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  1. #1
    Join Date
    Jul 2008
    Location
    Ottawa, Canada
    Posts
    175

    Step by Step guide - externeal backup?

    Hi everybody,

    First of all this is not a guide, this is a request for an instruction on how to setup an external hard drive with USB port to a webserver with following configuration:

    Centos 5.3
    Cpanel (latest)

    What I want to do is to format and mount an external hard drive by USB port to my server and take my daily cpanel accounts on it.

    Would anybody plz take me step by step through this. I'm sure it will be useful for all newbie forum members like me.

    Thanks

  2. #2
    Join Date
    Mar 2009
    Location
    /usr/bin/perl
    Posts
    971
    here's the simplest setup possible.

    1. Find the new disk's device name in /dev
    2. "mkfs -t ext3 /dev/yourdevicenamehere"
    3. "mkdir /bak"
    4. "mount -t ext3 /dev/yourdevicenamehere /bak"
    5. to make this device mount on boot "echo "/dev/yourdevicenamehere /bak ext3 defaults 1 2" >> /etc/fstab"

    For the actual backup portion you can use rsync. This will make incremental copies of only the files that have changed.

    6. "yum install rsync"
    7. "man rsync" for some sample commands.
    8. once you've figured out a command that works well for you, simply make a cron job to repeat this command as often as you would like and you should be all set!
    Last edited by e-Sensibility; 10-29-2009 at 03:07 PM.

  3. #3
    Join Date
    Jul 2008
    Location
    Ottawa, Canada
    Posts
    175
    Thanks, but I'm stuck in the first part.

    There are too many things and I dont know how my 1.5 TB Seagate HD is displayed here!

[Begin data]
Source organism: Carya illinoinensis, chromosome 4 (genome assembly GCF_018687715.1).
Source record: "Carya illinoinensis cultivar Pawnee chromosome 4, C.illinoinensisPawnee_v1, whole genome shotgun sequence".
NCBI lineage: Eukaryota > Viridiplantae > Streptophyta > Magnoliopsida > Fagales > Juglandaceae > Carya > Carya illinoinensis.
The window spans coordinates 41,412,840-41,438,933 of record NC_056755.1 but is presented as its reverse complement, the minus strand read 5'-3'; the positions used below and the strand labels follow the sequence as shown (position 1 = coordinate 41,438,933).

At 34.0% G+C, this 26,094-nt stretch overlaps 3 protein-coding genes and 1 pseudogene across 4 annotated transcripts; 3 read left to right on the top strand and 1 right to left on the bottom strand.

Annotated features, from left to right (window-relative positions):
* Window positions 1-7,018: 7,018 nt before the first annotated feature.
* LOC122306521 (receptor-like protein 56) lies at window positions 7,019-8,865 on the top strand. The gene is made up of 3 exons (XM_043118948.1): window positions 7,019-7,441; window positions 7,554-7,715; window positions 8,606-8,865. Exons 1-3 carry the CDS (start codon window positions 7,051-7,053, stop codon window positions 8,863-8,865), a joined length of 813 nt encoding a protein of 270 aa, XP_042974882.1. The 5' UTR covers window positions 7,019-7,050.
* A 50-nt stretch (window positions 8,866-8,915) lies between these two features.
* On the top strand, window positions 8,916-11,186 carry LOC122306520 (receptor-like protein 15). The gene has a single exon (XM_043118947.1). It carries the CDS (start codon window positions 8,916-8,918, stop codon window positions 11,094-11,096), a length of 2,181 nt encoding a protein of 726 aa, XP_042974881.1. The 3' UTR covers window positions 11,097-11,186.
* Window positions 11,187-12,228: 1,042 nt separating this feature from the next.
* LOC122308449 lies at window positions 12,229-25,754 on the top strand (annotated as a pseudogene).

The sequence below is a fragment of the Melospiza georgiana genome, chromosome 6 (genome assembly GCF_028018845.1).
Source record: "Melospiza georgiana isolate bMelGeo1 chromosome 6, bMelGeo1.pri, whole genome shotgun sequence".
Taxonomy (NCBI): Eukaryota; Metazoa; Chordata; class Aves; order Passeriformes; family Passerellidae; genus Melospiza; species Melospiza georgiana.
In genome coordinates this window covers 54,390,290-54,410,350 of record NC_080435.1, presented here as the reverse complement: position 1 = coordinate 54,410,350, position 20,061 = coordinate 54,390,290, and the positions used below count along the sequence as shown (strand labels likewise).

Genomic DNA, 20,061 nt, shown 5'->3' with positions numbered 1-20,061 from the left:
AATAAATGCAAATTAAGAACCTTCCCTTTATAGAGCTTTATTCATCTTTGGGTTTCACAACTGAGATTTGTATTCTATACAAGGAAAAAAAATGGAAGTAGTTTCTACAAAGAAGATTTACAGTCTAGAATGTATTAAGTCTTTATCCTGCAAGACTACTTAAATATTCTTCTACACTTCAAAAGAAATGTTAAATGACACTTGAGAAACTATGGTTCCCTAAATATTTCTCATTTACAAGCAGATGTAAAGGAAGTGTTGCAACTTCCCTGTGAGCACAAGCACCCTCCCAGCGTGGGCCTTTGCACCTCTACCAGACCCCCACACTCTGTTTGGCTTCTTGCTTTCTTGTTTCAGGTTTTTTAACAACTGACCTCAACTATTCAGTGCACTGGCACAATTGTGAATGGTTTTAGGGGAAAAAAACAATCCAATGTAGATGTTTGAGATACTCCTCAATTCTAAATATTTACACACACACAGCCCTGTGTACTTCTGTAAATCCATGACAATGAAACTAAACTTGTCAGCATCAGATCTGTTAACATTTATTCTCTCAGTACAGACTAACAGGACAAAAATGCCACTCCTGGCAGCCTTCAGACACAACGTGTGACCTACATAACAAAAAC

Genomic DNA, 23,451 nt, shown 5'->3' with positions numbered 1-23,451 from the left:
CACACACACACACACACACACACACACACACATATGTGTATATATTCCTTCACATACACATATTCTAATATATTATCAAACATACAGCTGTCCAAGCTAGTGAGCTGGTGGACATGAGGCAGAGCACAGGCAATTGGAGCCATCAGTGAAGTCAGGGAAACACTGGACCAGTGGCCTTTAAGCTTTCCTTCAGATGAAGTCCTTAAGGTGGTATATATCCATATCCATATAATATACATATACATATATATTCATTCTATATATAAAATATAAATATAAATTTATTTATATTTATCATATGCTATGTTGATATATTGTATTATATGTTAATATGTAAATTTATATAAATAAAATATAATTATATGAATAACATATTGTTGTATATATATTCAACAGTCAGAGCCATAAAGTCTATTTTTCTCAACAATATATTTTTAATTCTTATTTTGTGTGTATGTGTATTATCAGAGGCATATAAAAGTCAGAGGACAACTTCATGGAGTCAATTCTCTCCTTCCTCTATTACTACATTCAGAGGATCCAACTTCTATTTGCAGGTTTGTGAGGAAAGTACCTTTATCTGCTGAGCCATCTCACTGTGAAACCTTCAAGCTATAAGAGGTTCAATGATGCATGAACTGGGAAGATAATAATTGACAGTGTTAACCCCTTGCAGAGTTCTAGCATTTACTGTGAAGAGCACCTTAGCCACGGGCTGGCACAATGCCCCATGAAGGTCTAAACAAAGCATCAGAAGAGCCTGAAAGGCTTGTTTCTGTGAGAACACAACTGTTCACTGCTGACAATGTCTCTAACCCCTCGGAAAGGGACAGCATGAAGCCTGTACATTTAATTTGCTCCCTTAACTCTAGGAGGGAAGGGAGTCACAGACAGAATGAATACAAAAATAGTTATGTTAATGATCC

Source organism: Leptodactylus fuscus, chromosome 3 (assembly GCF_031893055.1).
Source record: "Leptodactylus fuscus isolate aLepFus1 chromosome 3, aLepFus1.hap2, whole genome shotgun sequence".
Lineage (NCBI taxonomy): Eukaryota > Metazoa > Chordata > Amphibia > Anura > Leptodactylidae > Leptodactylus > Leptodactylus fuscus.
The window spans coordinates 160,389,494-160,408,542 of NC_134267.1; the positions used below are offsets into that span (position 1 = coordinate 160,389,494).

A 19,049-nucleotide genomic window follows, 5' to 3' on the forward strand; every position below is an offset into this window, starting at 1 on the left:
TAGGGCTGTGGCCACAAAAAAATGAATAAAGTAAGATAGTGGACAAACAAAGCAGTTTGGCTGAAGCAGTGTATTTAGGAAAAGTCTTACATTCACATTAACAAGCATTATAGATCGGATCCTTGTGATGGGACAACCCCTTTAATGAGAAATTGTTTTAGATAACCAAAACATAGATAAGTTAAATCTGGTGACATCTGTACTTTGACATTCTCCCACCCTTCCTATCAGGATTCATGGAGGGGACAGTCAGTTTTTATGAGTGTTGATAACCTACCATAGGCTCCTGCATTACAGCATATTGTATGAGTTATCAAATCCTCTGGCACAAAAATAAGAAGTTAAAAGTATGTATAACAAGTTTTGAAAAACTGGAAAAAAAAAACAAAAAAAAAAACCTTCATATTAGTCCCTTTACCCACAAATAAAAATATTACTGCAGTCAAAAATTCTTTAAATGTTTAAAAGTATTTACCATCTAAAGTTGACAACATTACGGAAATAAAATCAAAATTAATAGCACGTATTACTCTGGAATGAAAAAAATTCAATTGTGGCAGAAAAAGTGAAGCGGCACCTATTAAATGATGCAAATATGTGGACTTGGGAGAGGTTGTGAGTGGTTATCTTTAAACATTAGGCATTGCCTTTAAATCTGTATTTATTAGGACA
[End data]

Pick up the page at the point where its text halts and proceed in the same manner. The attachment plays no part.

4. #4
    Join Date
    Jul 2008
    Location
    Ottawa, Canada
    Posts
    175
    Ok, I'm not sure If the HD is this or not:

    when I plug the USB port this message shows up:

    Vendor: Seagate Model: FreeAgent Rev:102D
    Type: Direct-Access
    sda: spinning up disk.....ready
    sda: write protect is off

    and so forth.

    Is sda my drive in this list?

    if yes, what are sda1, sg0 and sg1?
    Please advise

  5. #5
    Join Date
    Mar 2009
    Location
    /usr/bin/perl
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    971
    My guess would be that sda is the disk you want, but it seems likely that you've had it formated/partitioned before.

    sda is simply the first SATA drive to be detected on your system. sda1 is the first partition on that first drive. sdb2 would be the second partition on the second SATA drive, etc.

    sg0 is a scsi generic, which you don't need to concern yourself with here.

    if you want to investigate what's on it before formatting, simply mount it e.g. "mount /dev/sda1 /mnt" and then cd to /mnt and have a look around.

  6. #6
    Join Date
    Jul 2008
    Location
    Ottawa, Canada
    Posts
    175
    Great! Thanks.

    One more question. I tried to attach this drive to another server after making two account backups on it.
    every time that I detach and attach the device, I have to mount it?

  7. #7
    Join Date
    Mar 2009
    Location
    /usr/bin/perl
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    971
    That's correct so long as you're not rebooting your machine each time you reconnect the drive. Adding the line I mentioned in my first post to /etc/fstab will mount it on boot, though.

    By the way, you should unmount it using "umount" rather than just unplugging it

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